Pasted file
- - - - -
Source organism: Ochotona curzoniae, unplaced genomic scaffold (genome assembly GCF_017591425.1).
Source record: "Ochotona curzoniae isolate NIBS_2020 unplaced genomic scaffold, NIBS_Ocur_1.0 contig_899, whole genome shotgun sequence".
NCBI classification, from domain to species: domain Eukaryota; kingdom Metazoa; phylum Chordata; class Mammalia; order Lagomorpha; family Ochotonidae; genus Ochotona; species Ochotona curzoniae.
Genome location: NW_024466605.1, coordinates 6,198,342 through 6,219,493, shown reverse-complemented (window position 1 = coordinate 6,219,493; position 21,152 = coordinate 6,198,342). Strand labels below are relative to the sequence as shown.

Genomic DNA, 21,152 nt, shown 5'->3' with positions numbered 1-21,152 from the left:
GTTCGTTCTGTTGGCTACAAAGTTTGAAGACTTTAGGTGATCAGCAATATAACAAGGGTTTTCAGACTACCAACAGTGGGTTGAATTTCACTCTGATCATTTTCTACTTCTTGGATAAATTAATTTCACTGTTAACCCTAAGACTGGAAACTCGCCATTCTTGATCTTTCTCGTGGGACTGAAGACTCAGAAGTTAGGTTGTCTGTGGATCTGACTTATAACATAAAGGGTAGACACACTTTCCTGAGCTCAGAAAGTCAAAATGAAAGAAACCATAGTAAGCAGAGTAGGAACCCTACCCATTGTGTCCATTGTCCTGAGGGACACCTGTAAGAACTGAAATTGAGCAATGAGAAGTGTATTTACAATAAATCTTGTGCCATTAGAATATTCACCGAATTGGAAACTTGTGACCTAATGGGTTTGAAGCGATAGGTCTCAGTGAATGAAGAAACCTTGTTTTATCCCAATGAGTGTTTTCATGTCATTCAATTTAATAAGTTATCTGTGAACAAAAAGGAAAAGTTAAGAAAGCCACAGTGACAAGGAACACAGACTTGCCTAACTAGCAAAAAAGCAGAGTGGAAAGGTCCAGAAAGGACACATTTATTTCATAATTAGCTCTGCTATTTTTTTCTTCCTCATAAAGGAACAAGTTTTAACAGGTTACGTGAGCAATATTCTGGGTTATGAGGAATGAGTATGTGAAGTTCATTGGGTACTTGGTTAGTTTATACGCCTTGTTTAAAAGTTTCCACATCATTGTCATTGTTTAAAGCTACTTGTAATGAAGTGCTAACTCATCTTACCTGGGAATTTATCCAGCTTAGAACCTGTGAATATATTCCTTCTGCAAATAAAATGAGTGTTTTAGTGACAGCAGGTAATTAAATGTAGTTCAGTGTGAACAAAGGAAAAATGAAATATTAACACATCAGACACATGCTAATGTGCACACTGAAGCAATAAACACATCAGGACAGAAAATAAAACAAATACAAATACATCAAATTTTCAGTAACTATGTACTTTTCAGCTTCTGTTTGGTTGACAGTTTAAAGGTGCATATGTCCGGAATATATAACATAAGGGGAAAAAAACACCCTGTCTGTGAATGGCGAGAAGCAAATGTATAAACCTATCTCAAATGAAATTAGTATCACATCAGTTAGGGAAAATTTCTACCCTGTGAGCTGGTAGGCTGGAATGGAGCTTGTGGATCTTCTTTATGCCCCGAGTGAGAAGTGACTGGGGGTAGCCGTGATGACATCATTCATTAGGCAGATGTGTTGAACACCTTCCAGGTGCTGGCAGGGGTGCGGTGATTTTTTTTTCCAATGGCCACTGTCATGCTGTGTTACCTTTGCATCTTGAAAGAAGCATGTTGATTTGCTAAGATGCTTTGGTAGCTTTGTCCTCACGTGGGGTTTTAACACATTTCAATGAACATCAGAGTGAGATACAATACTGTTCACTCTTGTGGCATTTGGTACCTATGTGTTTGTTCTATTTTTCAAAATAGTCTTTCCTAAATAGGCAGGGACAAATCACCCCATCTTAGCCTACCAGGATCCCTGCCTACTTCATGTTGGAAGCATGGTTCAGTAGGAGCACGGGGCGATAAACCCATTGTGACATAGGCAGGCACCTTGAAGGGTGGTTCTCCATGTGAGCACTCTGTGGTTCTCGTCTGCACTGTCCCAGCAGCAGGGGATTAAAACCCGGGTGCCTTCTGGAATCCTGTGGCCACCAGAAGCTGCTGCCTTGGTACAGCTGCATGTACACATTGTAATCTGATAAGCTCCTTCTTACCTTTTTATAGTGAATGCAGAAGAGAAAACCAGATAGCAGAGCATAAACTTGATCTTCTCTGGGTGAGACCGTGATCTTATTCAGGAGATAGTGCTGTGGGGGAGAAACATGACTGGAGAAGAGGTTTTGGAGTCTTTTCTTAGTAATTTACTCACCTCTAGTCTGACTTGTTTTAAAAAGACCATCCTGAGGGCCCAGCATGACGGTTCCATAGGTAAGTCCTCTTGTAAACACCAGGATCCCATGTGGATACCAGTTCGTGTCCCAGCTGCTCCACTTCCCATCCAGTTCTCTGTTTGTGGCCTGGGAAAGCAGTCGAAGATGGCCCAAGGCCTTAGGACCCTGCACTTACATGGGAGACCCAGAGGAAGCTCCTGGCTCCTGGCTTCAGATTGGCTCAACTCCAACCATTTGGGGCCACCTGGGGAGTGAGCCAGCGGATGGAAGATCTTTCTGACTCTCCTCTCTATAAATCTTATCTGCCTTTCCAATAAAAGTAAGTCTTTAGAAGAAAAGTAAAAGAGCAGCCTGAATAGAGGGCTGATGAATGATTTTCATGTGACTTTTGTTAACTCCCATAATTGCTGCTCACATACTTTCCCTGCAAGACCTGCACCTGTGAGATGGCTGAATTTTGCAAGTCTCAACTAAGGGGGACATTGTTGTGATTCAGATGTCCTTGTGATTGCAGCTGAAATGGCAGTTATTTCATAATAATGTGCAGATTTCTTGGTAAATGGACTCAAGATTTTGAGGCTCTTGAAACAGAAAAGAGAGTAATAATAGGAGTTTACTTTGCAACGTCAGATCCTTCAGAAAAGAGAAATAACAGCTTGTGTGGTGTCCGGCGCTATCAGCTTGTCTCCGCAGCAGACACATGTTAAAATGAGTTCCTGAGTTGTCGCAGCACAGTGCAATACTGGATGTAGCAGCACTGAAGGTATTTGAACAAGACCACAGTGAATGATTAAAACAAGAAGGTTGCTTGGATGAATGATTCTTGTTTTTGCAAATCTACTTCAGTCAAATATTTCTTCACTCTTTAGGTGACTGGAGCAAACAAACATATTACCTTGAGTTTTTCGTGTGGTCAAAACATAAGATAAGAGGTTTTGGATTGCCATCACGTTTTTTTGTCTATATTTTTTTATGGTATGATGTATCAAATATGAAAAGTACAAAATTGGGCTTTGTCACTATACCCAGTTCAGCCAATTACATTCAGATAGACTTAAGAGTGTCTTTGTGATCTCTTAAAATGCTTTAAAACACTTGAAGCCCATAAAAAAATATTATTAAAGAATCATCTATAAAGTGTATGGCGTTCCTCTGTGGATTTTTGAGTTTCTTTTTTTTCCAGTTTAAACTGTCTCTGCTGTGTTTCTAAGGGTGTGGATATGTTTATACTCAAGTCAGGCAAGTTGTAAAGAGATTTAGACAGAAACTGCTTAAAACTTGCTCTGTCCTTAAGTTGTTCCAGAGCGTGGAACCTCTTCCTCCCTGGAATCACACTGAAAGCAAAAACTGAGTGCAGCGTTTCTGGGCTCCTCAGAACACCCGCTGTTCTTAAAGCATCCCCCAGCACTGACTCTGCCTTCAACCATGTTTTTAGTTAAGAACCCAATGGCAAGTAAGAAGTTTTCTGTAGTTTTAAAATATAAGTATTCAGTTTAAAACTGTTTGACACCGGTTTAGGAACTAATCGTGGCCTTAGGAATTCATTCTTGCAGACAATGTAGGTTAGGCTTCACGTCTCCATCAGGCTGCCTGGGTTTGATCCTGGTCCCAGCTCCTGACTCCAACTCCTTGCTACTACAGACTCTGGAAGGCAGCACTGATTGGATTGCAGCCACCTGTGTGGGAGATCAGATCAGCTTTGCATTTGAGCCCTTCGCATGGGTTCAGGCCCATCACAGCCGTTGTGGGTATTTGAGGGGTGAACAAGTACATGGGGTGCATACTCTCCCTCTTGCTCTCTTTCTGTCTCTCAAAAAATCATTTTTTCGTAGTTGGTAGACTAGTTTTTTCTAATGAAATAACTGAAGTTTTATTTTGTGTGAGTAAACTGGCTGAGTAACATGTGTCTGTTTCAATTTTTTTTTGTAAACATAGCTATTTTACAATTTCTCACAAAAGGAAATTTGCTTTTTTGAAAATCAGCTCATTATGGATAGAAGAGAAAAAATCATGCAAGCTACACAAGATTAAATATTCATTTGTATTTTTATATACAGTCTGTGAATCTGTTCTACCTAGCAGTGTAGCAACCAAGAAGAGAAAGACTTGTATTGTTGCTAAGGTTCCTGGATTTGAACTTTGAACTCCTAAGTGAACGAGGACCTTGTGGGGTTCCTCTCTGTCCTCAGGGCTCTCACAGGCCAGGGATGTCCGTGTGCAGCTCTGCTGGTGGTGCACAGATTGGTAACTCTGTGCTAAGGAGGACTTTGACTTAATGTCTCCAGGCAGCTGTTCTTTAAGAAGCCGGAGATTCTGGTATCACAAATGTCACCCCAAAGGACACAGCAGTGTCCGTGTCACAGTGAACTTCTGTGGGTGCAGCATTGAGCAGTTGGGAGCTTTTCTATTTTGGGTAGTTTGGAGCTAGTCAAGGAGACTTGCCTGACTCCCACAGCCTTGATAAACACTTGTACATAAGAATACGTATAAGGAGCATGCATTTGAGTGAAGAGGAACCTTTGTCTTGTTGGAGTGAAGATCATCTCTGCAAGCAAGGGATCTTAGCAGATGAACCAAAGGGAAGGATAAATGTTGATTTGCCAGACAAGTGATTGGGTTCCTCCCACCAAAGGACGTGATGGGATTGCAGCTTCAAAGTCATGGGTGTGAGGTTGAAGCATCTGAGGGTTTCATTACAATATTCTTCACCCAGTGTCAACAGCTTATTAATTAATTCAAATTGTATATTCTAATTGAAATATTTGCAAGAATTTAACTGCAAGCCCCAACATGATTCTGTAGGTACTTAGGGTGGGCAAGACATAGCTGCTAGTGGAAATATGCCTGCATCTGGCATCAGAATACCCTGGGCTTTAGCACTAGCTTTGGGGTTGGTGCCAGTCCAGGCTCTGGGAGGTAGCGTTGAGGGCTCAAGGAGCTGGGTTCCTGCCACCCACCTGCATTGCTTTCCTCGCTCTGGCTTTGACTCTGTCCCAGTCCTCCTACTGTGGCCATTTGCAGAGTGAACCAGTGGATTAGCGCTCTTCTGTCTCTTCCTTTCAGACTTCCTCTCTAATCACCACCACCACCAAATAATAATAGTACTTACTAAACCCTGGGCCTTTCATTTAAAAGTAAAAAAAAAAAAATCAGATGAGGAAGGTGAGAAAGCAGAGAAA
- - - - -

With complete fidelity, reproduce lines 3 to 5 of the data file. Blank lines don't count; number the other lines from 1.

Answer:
NCBI classification, from domain to species: domain Eukaryota; kingdom Metazoa; phylum Chordata; class Mammalia; order Lagomorpha; family Ochotonidae; genus Ochotona; species Ochotona curzoniae.
Genome location: NW_024466605.1, coordinates 6,198,342 through 6,219,493, shown reverse-complemented (window position 1 = coordinate 6,219,493; position 21,152 = coordinate 6,198,342). Strand labels below are relative to the sequence as shown.

Genomic DNA, 21,152 nt, shown 5'->3' with positions numbered 1-21,152 from the left: